Whatever complaints we have about the shortcomings of the NHS – waiting times are too long, management isn’t slick enough – Venezuela’s counterpart could teach us all a lesson in grace and gratitude. Plenty of countries have damaged or failing health systems but few are like the Venezuelan. Here, in a country with oil reserves exceeding that of Saudi Arabia’s, the state-run healthcare system cannot even guarantee the provision of oxygen, antibiotics, syringes or food let alone administration and operational procedures.
Although there is no official data, as the Venezuelan Central Bank has stopped reporting its own economic figures, the IMF forecasts that the country’s economy will contract 10% this year, 6% next. Those are the worst figures in the world, excluding Syria (and there’s no data for Syria either).
Inflation in Venezuela is estimated to be 159% this year and 204% next year as, unlike Saudi Arabia, the country had no back up plan or reserve funds for when oil prices dropped from nearly $70 a barrel to $40 in a year. Given that Venezuela depends on oil for 96% of its foreign currency export earnings, this collapse in prices is extremely serious. The country’s ability to pay for imports has been crippled, causing severe shortages of basic household goods, from rice to shampoo.
Despite four minimum wage rises this year, 81.3% of those surveyed by Datanalisis confirm that the hike was not enough to cover the spiralling price rises – the triple digit inflation is destroying any social gains from government action. For perspective, minimum monthly wages now stand at 9,649 bolívars – worth about $10 at the black market exchange rate – which is less than in Cuba, Venezuela’s closest ally. For a country so wealthy in natural resources, its people are devastatingly poor.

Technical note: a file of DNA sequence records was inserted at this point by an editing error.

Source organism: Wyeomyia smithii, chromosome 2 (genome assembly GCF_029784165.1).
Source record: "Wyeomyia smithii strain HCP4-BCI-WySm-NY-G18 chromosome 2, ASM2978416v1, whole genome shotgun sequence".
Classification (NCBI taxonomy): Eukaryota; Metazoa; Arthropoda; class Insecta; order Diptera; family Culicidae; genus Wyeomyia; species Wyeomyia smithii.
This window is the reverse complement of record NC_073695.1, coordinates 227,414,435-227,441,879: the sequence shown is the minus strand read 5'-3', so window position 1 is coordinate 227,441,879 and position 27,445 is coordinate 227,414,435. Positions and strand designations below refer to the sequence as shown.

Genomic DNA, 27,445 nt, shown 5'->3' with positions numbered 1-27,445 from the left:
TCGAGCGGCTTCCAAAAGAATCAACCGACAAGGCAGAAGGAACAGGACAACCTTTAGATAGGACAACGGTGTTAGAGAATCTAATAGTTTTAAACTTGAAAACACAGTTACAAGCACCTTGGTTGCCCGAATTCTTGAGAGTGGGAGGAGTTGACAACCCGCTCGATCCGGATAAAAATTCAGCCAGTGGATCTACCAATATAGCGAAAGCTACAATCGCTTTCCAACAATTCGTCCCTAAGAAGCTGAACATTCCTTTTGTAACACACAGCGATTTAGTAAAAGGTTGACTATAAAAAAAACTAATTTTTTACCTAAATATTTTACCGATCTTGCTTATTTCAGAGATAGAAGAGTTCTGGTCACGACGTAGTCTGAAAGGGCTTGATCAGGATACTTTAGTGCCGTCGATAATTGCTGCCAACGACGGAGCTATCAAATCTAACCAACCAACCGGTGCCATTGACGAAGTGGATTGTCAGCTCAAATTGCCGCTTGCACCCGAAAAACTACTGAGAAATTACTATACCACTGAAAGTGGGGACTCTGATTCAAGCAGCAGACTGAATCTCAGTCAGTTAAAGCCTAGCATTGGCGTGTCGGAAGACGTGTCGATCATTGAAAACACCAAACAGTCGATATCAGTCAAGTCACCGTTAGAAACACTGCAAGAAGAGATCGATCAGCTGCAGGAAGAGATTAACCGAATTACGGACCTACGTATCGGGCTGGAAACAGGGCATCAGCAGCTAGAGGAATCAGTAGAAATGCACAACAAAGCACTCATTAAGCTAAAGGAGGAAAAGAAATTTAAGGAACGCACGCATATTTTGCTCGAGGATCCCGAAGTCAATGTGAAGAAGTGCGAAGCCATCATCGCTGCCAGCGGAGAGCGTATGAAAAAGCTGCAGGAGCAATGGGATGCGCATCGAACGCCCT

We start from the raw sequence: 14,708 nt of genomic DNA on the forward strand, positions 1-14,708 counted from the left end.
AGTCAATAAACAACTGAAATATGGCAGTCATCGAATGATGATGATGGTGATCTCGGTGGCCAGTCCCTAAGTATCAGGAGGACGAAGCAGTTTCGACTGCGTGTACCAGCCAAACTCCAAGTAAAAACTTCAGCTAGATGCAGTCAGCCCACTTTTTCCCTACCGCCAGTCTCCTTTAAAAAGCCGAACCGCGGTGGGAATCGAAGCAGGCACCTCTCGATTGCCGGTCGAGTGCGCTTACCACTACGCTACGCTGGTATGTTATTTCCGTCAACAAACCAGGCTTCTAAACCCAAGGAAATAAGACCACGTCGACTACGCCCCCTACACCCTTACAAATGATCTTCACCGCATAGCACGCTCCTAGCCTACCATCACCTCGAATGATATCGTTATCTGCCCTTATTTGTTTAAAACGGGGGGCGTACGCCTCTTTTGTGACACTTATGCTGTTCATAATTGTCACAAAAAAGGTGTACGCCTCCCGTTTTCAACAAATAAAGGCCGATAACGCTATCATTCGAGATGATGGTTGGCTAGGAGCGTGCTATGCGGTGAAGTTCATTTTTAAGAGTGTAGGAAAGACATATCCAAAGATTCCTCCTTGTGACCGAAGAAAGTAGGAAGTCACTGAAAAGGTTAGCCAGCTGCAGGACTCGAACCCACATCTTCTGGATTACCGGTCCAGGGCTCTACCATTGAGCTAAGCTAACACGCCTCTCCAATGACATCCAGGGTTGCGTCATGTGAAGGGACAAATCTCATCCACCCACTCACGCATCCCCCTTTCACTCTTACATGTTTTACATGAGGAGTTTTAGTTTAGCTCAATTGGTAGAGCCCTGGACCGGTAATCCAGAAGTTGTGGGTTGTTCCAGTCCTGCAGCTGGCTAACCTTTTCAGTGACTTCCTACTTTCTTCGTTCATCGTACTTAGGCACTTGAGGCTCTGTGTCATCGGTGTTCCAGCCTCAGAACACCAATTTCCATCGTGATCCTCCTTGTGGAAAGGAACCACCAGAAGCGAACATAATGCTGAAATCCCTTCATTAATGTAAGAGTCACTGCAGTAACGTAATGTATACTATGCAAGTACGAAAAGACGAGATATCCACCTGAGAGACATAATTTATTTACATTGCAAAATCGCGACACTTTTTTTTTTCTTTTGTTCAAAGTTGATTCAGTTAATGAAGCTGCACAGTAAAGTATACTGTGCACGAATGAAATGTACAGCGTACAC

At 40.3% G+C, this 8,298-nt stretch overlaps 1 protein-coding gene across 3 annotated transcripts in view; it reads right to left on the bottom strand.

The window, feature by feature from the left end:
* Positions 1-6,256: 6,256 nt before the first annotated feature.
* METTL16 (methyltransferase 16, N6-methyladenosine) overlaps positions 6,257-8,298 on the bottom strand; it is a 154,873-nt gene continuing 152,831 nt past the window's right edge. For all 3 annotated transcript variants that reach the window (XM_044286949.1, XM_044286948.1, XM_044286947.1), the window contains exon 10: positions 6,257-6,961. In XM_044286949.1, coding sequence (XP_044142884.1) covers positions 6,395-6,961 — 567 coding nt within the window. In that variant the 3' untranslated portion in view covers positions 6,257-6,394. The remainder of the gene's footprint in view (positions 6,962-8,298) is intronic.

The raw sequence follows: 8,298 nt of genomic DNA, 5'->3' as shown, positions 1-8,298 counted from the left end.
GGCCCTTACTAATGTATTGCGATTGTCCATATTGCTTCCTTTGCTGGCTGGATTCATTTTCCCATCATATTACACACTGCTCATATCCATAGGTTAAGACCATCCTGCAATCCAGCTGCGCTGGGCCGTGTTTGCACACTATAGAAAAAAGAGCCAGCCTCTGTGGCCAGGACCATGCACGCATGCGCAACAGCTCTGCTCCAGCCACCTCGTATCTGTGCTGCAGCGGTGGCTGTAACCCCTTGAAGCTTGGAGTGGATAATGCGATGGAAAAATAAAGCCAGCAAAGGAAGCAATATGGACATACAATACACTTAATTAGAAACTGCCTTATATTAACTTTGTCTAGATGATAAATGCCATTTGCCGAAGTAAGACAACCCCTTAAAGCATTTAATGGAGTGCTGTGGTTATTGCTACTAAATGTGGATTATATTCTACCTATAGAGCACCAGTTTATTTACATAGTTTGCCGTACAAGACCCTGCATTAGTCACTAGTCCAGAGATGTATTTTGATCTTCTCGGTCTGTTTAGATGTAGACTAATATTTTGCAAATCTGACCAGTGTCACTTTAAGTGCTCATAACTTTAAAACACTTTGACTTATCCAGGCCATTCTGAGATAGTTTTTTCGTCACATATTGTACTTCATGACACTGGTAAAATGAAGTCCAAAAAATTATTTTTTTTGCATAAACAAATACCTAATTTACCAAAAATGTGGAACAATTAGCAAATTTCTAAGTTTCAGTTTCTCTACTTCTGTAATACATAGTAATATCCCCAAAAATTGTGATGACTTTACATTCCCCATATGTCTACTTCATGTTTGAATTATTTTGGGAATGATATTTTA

Yet even with social services grinding to a halt, loyalty to President Nicolas Maduro runs deep in the veins of Venezuelan communities. Much of this is owed to his predecessor, Hugo Chavez, who is hailed as a liberator of the poor.
The so-called ‘Chavista’ movement has whipped up support for Maduro by targeting resources to key areas, such as the town of Mariche just outside of the capital, where thousands of apartments were handed out to down-on-their-luck Venezuelans in 2012. Free education, housing, medicine, and subsidized food are still seen as major achievements of the United Socialist Party, regardless of the gaping difference between the claim and the reality. Yes, medicine is theoretically provided for free, but there isn’t any to provide.
Maduro has been quick to remind the electorate that, should the party lose its majority after they go to the polls this Sunday, the opposition would undo Chavez-era welfare policies. But the Democratic Unity coalition (which encompasses all main opposition parties) can point out that this is not an entirely bad thing.
Maduro’s government has steadfastly refused to come up with even the most rudimentary policy response to its struggling economy, failing to print larger bill denominations, leaving the highest note at a minute $0.15. Reuters now estimate that 55.6% of the public plan to back the opposition thanks to the dire economic conditions.
Corruption is also rife and human rights concerns are mounting with increasing gang and police violence. Maduro himself has warned that he would “not hand over the revolution” and was willing to do “whatever it takes” to ensure victory, including bypassing the assembly and governing in a military-civic alliance in the “name of the people”, effectively, rendering the legislative branch of government powerless. Indeed, , Venezuela’s deputy president, Jorge Arreaza, called Lilian Tintori, the wife of imprisoned opposition leader Leopoldo López, this weekend to warn her she was being targeted by hitmen.
Polls in Venezuela are notoriously difficult to corroborate but several commentators are confirming that the parliamentary elections this Sunday 6th December, in which some 20 million Venezuelans are expected to participate, are the first real opportunity in seventeen years that the opposition have to topple the socialist reign.
Even then, redressing the situation in Venezuela will be hard work. Violence is increasing in the run-up to the election. Only last week, opposition politician Luis Manuel Diaz was shot dead at a rally. A bricklayer, was shot and killed two weeks ago on his way to work because he had no money on him. “This revolution was supposed to take care of us. Instead it is killing us, impoverishing us,” his wife laments. “I will vote for the opposition because this government is useless, and dangerous.”
It is unclear from the graffiti adorning Caracas’ walls whether Maduro or the opposition will come out on top, or whether the public have any real faith in either side. What is clear, is that if aggressive reform policies are not adopted, Venezuela is well on its way to becoming a failed state.